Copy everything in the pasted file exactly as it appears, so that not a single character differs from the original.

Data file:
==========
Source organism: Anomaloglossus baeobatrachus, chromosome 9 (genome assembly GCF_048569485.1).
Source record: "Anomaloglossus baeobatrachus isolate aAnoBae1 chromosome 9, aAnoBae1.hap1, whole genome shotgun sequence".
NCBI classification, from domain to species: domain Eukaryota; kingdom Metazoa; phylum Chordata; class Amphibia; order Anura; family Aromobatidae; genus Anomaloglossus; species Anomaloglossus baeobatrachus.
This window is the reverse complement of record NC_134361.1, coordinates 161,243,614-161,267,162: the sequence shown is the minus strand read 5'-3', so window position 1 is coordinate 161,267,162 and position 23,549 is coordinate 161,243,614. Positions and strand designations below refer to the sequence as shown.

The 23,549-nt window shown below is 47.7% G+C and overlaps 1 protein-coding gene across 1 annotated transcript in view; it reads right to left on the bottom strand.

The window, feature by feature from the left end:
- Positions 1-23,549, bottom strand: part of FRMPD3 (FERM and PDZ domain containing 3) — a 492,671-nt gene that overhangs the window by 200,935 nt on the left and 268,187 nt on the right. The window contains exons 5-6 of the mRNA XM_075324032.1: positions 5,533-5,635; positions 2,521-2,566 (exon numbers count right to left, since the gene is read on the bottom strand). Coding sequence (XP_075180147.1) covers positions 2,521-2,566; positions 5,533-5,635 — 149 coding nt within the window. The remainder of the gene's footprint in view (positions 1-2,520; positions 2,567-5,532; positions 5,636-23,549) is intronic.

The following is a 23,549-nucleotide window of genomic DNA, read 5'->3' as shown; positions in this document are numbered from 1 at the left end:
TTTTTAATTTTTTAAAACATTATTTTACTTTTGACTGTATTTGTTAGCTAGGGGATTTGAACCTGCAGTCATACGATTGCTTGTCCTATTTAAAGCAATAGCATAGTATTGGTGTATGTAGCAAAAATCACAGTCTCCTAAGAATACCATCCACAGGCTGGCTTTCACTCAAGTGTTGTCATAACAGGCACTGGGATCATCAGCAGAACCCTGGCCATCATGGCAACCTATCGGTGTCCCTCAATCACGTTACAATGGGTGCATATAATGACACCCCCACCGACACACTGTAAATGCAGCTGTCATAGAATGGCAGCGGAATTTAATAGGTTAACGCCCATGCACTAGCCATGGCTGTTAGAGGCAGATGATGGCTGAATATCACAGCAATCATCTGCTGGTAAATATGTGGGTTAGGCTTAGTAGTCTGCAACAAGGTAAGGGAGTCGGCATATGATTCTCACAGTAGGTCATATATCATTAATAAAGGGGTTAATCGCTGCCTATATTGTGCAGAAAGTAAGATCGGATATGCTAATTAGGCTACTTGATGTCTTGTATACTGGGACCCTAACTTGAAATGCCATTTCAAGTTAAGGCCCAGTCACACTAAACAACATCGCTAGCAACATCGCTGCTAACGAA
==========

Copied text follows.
Source organism: Anomaloglossus baeobatrachus, chromosome 9 (genome assembly GCF_048569485.1).
Source record: "Anomaloglossus baeobatrachus isolate aAnoBae1 chromosome 9, aAnoBae1.hap1, whole genome shotgun sequence".
NCBI classification, from domain to species: domain Eukaryota; kingdom Metazoa; phylum Chordata; class Amphibia; order Anura; family Aromobatidae; genus Anomaloglossus; species Anomaloglossus baeobatrachus.
This window is the reverse complement of record NC_134361.1, coordinates 161,243,614-161,267,162: the sequence shown is the minus strand read 5'-3', so window position 1 is coordinate 161,267,162 and position 23,549 is coordinate 161,243,614. Positions and strand designations below refer to the sequence as shown.

The 23,549-nt window shown below is 47.7% G+C and overlaps 1 protein-coding gene across 1 annotated transcript in view; it reads right to left on the bottom strand.

The window, feature by feature from the left end:
- Positions 1-23,549, bottom strand: part of FRMPD3 (FERM and PDZ domain containing 3) — a 492,671-nt gene that overhangs the window by 200,935 nt on the left and 268,187 nt on the right. The window contains exons 5-6 of the mRNA XM_075324032.1: positions 5,533-5,635; positions 2,521-2,566 (exon numbers count right to left, since the gene is read on the bottom strand). Coding sequence (XP_075180147.1) covers positions 2,521-2,566; positions 5,533-5,635 — 149 coding nt within the window. The remainder of the gene's footprint in view (positions 1-2,520; positions 2,567-5,532; positions 5,636-23,549) is intronic.

The following is a 23,549-nucleotide window of genomic DNA, read 5'->3' as shown; positions in this document are numbered from 1 at the left end:
TTTTTAATTTTTTAAAACATTATTTTACTTTTGACTGTATTTGTTAGCTAGGGGATTTGAACCTGCAGTCATACGATTGCTTGTCCTATTTAAAGCAATAGCATAGTATTGGTGTATGTAGCAAAAATCACAGTCTCCTAAGAATACCATCCACAGGCTGGCTTTCACTCAAGTGTTGTCATAACAGGCACTGGGATCATCAGCAGAACCCTGGCCATCATGGCAACCTATCGGTGTCCCTCAATCACGTTACAATGGGTGCATATAATGACACCCCCACCGACACACTGTAAATGCAGCTGTCATAGAATGGCAGCGGAATTTAATAGGTTAACGCCCATGCACTAGCCATGGCTGTTAGAGGCAGATGATGGCTGAATATCACAGCAATCATCTGCTGGTAAATATGTGGGTTAGGCTTAGTAGTCTGCAACAAGGTAAGGGAGTCGGCATATGATTCTCACAGTAGGTCATATATCATTAATAAAGGGGTTAATCGCTGCCTATATTGTGCAGAAAGTAAGATCGGATATGCTAATTAGGCTACTTGATGTCTTGTATACTGGGACCCTAACTTGAAATGCCATTTCAAGTTAAGGCCCAGTCACACTAAACAACATCGCTAGCAACATCGCTGCTAACGAA